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Does PECARN Still Work in an External Cohort?

November 16, 2021

Written by Shannon Markus

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The PECARN Pediatric Head Injury Rule performed well in an analysis of a prospective data set of 15,163 children with TBI. Risk of clinically important TBI for each of the groups in the PECARN algorithm was consistent with the original PECARN study.

Why does this matter?
In the US, over 800,000 children are evaluated for blunt head trauma yearly, and we have to decide who warrants a head CT and who doesn’t. Reducing unnecessary CT use in children is important to minimize exposure to harmful effects of ionizing radiation and risks of sedation in younger children.

A rule worth following?
The PECARN Rule was developed to assist clinicians in identifying head-injured children in need of CT scans based on their risk of significant intracranial injury. This study was a secondary analysis of a prospective multi-center observational study, the Australasian Paediatric Head Injury Rules Study (APHIRST) that enrolled children presenting with head trauma to 10 pediatric EDs in Australia and New Zealand. The primary aim was to determine the rate of clinically important traumatic brain injury (ciTBI) for each PECARN algorithm risk group in an external cohort of patients.

The outcome of ciTBI was defined as death from traumatic brain injury (TBI), neurosurgical intervention for TBI, intubation of more than 24 h for TBI, or hospital admission of ≥2 nights for TBI-related symptoms. Overall 1,528 children (10.1%) were classified as high risk, 6,448 (42.5%) as intermediate risk, and 7,187 (47.4%) as low risk for ciTBI using the PECARN algorithm. The frequency of ciTBI was 8.5%, 0.2%, and 0.0% in the high-, intermediate-, and very-low-risk groups, respectively, for children <2 years and 5.7%, 0.7%, and 0.0% in children ≥2 years.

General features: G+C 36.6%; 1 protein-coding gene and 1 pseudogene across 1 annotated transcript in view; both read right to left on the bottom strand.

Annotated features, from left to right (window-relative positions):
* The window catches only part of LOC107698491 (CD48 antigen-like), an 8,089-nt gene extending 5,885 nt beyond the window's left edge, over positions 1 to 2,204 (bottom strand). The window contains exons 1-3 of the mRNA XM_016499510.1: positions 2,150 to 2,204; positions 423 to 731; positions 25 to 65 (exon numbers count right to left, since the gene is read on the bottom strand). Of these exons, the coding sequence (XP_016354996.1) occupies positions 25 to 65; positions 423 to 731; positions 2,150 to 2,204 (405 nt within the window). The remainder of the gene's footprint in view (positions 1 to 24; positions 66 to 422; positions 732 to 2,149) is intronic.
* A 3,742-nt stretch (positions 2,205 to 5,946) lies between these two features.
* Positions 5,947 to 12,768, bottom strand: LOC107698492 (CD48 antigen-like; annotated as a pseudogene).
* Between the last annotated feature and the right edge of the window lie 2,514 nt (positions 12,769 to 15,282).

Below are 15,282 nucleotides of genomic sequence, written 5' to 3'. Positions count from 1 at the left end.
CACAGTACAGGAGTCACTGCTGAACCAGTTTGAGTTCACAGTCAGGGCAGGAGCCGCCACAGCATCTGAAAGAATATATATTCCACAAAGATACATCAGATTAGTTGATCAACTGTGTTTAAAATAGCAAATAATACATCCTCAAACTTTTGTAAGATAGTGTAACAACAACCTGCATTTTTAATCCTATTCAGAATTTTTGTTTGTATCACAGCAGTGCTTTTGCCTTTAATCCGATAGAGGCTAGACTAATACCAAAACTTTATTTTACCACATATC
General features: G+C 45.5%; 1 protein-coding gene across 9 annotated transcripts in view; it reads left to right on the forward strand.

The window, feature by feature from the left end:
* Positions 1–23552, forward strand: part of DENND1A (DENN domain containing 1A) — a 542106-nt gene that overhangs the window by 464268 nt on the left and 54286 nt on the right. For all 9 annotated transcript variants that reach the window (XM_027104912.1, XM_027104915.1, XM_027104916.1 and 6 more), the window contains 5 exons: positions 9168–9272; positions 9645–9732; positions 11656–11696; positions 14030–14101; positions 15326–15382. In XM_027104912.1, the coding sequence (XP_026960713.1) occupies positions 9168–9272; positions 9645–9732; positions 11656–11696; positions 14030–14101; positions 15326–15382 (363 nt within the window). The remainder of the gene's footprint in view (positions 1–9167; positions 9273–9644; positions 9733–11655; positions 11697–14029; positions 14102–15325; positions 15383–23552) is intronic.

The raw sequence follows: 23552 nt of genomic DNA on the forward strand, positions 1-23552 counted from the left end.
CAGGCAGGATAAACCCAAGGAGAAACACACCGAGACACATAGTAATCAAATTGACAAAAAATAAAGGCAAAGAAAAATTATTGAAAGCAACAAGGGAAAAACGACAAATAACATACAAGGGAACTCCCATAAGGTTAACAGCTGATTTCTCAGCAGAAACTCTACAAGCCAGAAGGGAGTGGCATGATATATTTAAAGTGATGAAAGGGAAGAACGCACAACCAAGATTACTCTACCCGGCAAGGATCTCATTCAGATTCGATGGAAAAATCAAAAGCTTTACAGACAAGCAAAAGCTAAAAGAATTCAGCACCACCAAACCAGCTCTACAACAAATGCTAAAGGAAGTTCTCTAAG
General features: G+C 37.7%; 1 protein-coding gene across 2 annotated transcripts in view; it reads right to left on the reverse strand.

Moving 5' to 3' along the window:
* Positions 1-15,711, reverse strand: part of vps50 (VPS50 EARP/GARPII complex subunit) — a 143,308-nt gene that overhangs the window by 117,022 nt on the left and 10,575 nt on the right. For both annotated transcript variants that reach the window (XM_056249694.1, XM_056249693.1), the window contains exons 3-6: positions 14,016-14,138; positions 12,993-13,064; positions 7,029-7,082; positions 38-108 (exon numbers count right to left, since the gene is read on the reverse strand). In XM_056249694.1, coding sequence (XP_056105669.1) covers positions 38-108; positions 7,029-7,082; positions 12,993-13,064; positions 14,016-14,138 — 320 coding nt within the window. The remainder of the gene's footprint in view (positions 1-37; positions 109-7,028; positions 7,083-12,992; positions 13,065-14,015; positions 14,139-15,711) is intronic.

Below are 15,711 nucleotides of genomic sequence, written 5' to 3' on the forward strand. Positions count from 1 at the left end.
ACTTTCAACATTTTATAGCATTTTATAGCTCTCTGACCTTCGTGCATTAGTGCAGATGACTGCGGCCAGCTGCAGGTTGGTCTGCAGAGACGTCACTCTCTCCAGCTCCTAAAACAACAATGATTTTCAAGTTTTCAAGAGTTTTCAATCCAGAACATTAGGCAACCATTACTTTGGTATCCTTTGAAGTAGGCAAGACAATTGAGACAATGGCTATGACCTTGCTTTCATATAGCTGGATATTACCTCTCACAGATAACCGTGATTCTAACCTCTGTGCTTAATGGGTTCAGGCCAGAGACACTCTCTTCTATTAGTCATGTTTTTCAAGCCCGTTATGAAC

The study went one step further to determine risk estimates of ciTBI by combinations of individual intermediate- and high-risk predictors. The isolated high-risk predictor with the highest risk of ciTBI was “signs of palpable skull fracture” for younger children (11.4%, 95%CI 5.3–20.5%) and “signs of basilar skull fracture” in children ≥2 years (11.1%, 95%CI 3.7–24.1%). For older children in the intermediate-risk category, the presence of all four predictors had the highest risk of ciTBI (25.0%, 95%CI 0.6–80.6%) followed by the combination of “severe mechanism of injury” and “severe headache” (7.7%, 95%CI 0.2–36.0%).

The study’s biggest limitations were the wide 95% CI boundaries of their results, which were due to the small number of patients in each category. While these risk estimates of ciTBI for different combinations of individual risk predictors are interesting and may one day help refine clinical decision making, they seem at this point to be too cumbersome to apply in a meaningful way during a busy shift. This study confirms that the PECARN rule performs well in a large external cohort of patients with TBI (yay!), but it’s still unclear whether it is clinically useful to further stratify these patients by their individual risk predictors.

PECARN algorithms for minor head trauma: Risk stratification estimates from a prospective PREDICT cohort study. Acad Emerg Med. 2021 Oct;28(10):1124-1133. doi: 10.1111/acem.14308. Epub 2021 Jul 8.

What are your thoughts?